Role of Membrane Lipids and Hydration in G-Protein–Coupled Receptor Signaling
PublisherThe University of Arizona.
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EmbargoRelease after 15-Jun-2019
AbstractMy thesis is focused on role of soft matter (membrane lipids plus water) in G-protein coupled receptor (GPCR) activation. Notably GPCRs are one of the hot topics that have attracted considerable attention in pharmacology and drug companies. About 50% of the modern drugs available in the market target GPCRs. Although GPCRS are of immense importance in pharmacology, critical information is missing about their activation mechanism. The major reason is that extensive studies have not been done in native conditions. However GPCRs are integral membrane protein and the role of membrane lipids and water is crucial in rhodopsin signaling, which has not been investigated considerably. Here we used rhodopsin, a canonical GPCR, to study the role of soft-matter (membrane lipids and water) in rhodopsin signaling. We hypothesize that rhodopsin activation involves an ensemble of states with an increase in hydrated protein volume. The opening of the protein paves the way for G-protein binding and initiation of rhodopsin signaling. Since rhodopsin is an integral membrane protein, the properties of membrane lipids could modulate rhodopsin activation. We used a novel charge-induced directed-reconstitution method to recombine rhodopsin spontaneously with artificial membranes and polymerosomes. UV-visible spectroscopy was used to characterize the light activation of the protein. We report a novel allosteric mode of rhodopsin activation, where electrostatic interaction between positively charged membrane head-groups and negatively charged Glu134 disrupts the ERY motif of the second ionic lock, and leads to constitutive activation of the protein. Our results are in agreement with the molecular dynamics simulations analysis, and are further supported by results using the ATR-FTIR spectroscopy technique. In addition we have studied the role of water in rhodopsin function using different size osmolytes. We observed a surprising size-reversal effect on the rhodopsin activation mechanism. Small osmolytes stabilize the active state whereas large osmolytes favor the inactive state. It is proposed that small osmolytes can penetrate the protein core and interact with the protein binding cleft. By contrast large osmolytes cannot access the protein binding cleft, and exerts an osmotic pressure on the protein, leading to expulsion of water and stabilizing the inactive state. Based on osmotic stress studies and transducin peptide binding assays, we propose a hydration-dehydration cycle that explains the rapid amplification rate and high fidelity in rhodopsin signaling. Our studies lay the foundation to understanding role of soft matter in rhodopsin-like GPCR activation, and pave the way for developing new drugs in the pharmaceutical industry.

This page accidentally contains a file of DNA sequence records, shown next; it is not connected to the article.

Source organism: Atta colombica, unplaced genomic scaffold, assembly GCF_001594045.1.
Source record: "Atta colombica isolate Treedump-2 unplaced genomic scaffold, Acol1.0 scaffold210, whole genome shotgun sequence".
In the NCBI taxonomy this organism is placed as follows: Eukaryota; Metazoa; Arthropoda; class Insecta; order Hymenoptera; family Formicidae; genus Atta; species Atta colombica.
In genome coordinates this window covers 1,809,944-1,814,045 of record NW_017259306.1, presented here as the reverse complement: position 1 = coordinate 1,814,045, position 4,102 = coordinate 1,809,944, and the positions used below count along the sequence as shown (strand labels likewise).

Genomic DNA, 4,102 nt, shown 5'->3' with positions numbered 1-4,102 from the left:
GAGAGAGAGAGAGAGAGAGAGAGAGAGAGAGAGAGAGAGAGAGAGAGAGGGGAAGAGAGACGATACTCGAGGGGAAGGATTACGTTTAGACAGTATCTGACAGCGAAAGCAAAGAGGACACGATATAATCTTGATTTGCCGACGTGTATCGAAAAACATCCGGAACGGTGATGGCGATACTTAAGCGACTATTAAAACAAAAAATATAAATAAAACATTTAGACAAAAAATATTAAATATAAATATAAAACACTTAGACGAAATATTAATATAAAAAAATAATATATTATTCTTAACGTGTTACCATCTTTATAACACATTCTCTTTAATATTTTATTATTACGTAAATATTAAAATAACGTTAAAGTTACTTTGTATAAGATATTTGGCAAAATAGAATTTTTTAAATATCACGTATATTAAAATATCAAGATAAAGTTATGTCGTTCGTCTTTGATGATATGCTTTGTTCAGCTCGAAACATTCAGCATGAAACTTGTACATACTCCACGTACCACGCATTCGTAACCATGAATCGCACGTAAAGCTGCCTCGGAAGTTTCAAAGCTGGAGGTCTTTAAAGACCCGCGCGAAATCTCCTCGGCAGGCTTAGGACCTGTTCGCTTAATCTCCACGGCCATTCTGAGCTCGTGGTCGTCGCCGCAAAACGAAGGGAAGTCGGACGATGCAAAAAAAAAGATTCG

Degree ProgramGraduate College